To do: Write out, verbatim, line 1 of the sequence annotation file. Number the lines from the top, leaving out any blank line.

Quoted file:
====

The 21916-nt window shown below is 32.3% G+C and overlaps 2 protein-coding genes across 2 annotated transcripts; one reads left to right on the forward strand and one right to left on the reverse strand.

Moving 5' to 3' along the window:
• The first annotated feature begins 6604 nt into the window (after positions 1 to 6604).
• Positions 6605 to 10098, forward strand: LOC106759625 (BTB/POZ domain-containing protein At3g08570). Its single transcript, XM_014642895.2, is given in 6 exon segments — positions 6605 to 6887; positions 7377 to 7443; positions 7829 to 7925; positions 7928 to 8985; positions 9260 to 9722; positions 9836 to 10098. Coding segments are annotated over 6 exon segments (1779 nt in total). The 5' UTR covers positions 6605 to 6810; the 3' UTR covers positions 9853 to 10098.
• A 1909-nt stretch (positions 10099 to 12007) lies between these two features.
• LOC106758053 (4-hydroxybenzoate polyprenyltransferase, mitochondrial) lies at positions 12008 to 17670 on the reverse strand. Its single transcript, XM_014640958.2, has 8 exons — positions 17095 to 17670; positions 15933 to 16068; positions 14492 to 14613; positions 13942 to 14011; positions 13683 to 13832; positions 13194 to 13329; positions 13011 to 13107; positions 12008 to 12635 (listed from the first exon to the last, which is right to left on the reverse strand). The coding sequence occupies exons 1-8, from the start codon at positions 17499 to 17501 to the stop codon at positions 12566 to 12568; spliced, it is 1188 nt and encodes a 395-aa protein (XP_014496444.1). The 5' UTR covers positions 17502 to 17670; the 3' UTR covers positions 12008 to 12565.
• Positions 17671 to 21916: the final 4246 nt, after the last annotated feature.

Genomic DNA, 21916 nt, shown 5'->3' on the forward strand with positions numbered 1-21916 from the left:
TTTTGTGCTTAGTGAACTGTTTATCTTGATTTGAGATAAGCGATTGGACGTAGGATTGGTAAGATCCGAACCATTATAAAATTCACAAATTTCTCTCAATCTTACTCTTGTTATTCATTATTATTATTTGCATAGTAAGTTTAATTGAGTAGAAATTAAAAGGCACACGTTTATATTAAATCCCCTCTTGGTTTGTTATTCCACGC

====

The 21916-nt window shown below is 32.3% G+C and overlaps 2 protein-coding genes across 2 annotated transcripts; one reads left to right on the forward strand and one right to left on the reverse strand.